I currently have 3 sugar gliders as pets. They are housed in a large 5 ft tall cage and have a special diet so I have to make them balanced meals. They are supposed to consume about 1/2 fruits and veggies and 1/2 protien. I use HPW, mealworms, and yogurt to provide the protien and I try to keep the fruits and vegetables varied from week to week.I have found that the most effienct way to make them food is to chop up their fruits and vegetables ahead of time and then freeze them as they do not eat much each day and I don't want the food to spoil. I also suppliment this with gliderade which is a powedered substance that is mixed with water to create a nectar-like liquid. In their natural habitat sugar gliders frequently consum nectar so this is one of their favorite things to eat. 

Differences in Images from Methods

Submitted by rfredericks on Sun, 03/05/2017 - 23:31

There were several somewhat uncontrollable differences between the image I created for my methods project and the one that was replicated.  The lighting in all of the replicated pictures is much brighter than that of the originals, leading me to believe they were taken at a different time of day. This could also be due to the type of device used to capture the images (ie iphone, android or camera as well as the model type) Additionally the amount of snow in the replicated images was lessened significantly. This is a factor that we could not control because the replicated images had to be taken some time after my methods were complete. As the weather became warmer over the course of a few days, the snow melted and this affected the images produced.

Moss Journal- Resilience of moss in northern ecosystems

Submitted by rfredericks on Fri, 03/03/2017 - 13:58

http://onlinelibrary.wiley.com/doi/10.1111/j.1469-8137.2012.04254.x/full

In this journal they tested the resiliance of moss and their role in ecological stability. They used model simulations to test this theory. If we were able to grow moss in several different conditions we could replicate this experiment. Some of the moss tested was in northern high lattitude regions, we could likely still preform an experiment but the conditions would be somewhat different as we are not in a boreal/arctic ecosystem.

Week 4 Perfect Paragraph: Mussel Muscle Lab

Submitted by rfredericks on Mon, 02/27/2017 - 00:10

In my neurobiology and physiology lab we have been studying the anterior byssal retractor muscle in mussels. This is a catch muscle which means it can sustain contractions for long periods of time. I decided to test the effects of temperature on its ability to contract. We used a force transducer to detect the strength of contraction and electrodes to shock the muscle. We tested 5 temperatures: room temperature, ice bath,  refridgerator, and then we heated 2 additionall mussels by warming water on a hot plate. I used instant ocean (or synthetic ocean water) to keep the mussels moist. Between trials we would cover the mussel with instant ocean with a pipet. The instant ocean also kept the mussels from warming or cooling as they were exposed to the room temperature air. The temperatures at which we stored the mussels were 0, 5, 23, 35, and 45 degrees celsius. I hypothesized that the warmer mussels would contract with greater force. This is true in humans because more hemoglobin reaches the muscle tissue. Hemoglobin is blood that carries oxygen and it aids in the aerobic respiration.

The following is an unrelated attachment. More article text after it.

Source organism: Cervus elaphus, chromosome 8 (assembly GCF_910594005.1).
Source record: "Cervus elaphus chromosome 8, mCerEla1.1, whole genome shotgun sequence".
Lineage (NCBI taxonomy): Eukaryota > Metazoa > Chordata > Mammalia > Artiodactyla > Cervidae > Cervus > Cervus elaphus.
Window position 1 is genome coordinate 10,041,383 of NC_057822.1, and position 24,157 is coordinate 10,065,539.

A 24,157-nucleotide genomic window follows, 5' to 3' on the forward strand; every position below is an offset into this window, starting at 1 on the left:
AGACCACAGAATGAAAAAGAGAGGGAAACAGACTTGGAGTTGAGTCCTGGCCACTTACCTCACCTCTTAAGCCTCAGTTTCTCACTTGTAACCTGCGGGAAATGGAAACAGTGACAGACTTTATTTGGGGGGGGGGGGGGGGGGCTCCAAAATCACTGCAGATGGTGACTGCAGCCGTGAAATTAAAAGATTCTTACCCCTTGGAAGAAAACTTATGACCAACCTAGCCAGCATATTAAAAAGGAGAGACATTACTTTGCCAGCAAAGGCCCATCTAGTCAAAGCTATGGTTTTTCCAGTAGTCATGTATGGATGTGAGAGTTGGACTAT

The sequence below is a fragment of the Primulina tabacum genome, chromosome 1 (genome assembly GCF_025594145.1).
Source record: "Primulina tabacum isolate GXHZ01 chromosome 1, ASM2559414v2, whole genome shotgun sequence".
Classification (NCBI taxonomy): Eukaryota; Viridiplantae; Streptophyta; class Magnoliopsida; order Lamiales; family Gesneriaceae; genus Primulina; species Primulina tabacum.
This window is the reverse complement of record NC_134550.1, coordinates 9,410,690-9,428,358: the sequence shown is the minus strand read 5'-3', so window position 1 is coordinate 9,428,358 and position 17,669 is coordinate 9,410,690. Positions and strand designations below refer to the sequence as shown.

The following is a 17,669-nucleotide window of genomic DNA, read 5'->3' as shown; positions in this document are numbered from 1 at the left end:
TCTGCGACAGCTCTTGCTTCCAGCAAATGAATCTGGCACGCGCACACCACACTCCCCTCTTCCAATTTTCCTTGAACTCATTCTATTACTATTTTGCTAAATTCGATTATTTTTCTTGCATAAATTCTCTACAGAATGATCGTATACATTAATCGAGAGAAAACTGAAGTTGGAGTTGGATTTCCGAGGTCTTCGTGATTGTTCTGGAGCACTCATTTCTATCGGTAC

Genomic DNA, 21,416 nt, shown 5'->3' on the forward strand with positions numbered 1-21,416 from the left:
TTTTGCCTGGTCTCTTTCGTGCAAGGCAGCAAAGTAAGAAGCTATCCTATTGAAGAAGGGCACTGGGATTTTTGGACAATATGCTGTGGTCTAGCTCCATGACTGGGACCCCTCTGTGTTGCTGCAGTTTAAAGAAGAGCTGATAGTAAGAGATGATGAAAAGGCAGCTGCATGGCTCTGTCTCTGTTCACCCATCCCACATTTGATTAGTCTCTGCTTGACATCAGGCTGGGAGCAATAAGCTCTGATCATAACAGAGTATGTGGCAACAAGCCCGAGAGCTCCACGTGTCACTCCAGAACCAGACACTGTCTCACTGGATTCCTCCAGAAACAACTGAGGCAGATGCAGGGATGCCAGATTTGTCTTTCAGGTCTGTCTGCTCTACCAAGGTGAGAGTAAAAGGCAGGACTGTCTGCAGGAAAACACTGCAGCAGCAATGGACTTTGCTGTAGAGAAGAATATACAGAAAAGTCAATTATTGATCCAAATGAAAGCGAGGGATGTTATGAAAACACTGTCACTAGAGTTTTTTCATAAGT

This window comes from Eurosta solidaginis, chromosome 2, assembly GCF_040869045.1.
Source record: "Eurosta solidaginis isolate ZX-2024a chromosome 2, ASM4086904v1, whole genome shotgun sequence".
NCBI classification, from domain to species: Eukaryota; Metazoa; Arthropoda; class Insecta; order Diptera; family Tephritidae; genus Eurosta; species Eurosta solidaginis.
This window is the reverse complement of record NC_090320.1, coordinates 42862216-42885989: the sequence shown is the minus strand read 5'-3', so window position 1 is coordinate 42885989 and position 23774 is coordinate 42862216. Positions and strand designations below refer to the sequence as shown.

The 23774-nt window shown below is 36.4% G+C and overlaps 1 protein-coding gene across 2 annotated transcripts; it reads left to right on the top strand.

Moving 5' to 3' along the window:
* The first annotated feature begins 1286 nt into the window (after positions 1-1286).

Mussel Muscle Lab

Submitted by rfredericks on Sun, 02/26/2017 - 23:19

In my neurobiology and physiology lab we are have been studying the anterior byssal retractor muscle in mussels. We had to design our own experiment and I decided to test the effects of temperature on its ability to contract. We used a a force transducer to detect the strength of contraction and electrodes to shock the muscle. We tested 5 temperatures: room temperature, on an ice bath, from the refridgerator, and then we heated 2 additionall mussels by warming water on a hot plate. I used instant ocean (or synthetic ocean water) to keep the mussels moist. Additionally we stored the instant ocean at the target temperature to help keep the mussel close to the temperature it was supposed to be. The temperatures of each mussel ended up being about 0, 5, 23, 35, and 45 degrees celsius. I hypothesized that the mussels that were warmer would contract with greater force. This is how it is in humans because the heat causes more blood carry hemoglobin to reach the muscle tissues. Hemoglobin is blood carrying oxygen and it aids in the aerobic respiration.